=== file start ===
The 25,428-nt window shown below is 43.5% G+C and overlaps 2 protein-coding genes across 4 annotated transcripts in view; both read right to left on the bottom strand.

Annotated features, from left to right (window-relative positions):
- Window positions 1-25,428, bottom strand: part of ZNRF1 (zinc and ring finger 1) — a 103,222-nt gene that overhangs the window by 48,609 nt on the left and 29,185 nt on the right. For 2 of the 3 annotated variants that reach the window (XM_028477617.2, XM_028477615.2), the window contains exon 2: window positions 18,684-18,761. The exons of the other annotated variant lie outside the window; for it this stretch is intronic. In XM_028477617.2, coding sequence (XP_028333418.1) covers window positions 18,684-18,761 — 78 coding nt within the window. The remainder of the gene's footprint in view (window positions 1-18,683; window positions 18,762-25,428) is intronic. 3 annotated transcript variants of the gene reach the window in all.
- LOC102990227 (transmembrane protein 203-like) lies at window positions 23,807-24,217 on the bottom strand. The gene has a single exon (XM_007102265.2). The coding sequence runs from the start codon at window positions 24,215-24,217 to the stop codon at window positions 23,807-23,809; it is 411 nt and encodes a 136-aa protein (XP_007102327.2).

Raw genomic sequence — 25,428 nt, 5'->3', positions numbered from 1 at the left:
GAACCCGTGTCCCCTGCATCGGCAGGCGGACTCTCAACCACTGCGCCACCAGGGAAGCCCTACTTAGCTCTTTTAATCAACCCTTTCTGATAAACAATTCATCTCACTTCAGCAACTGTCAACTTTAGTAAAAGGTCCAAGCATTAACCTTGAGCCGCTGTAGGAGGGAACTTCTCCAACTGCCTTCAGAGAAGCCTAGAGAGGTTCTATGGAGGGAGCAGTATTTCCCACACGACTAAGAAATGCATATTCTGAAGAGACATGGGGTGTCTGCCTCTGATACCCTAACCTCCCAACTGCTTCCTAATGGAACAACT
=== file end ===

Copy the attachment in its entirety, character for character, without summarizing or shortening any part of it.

The 25,428-nt window shown below is 43.5% G+C and overlaps 2 protein-coding genes across 4 annotated transcripts in view; both read right to left on the bottom strand.

Annotated features, from left to right (window-relative positions):
- Window positions 1-25,428, bottom strand: part of ZNRF1 (zinc and ring finger 1) — a 103,222-nt gene that overhangs the window by 48,609 nt on the left and 29,185 nt on the right. For 2 of the 3 annotated variants that reach the window (XM_028477617.2, XM_028477615.2), the window contains exon 2: window positions 18,684-18,761. The exons of the other annotated variant lie outside the window; for it this stretch is intronic. In XM_028477617.2, coding sequence (XP_028333418.1) covers window positions 18,684-18,761 — 78 coding nt within the window. The remainder of the gene's footprint in view (window positions 1-18,683; window positions 18,762-25,428) is intronic. 3 annotated transcript variants of the gene reach the window in all.
- LOC102990227 (transmembrane protein 203-like) lies at window positions 23,807-24,217 on the bottom strand. The gene has a single exon (XM_007102265.2). The coding sequence runs from the start codon at window positions 24,215-24,217 to the stop codon at window positions 23,807-23,809; it is 411 nt and encodes a 136-aa protein (XP_007102327.2).

Raw genomic sequence — 25,428 nt, 5'->3', positions numbered from 1 at the left:
GAACCCGTGTCCCCTGCATCGGCAGGCGGACTCTCAACCACTGCGCCACCAGGGAAGCCCTACTTAGCTCTTTTAATCAACCCTTTCTGATAAACAATTCATCTCACTTCAGCAACTGTCAACTTTAGTAAAAGGTCCAAGCATTAACCTTGAGCCGCTGTAGGAGGGAACTTCTCCAACTGCCTTCAGAGAAGCCTAGAGAGGTTCTATGGAGGGAGCAGTATTTCCCACACGACTAAGAAATGCATATTCTGAAGAGACATGGGGTGTCTGCCTCTGATACCCTAACCTCCCAACTGCTTCCTAATGGAACAACT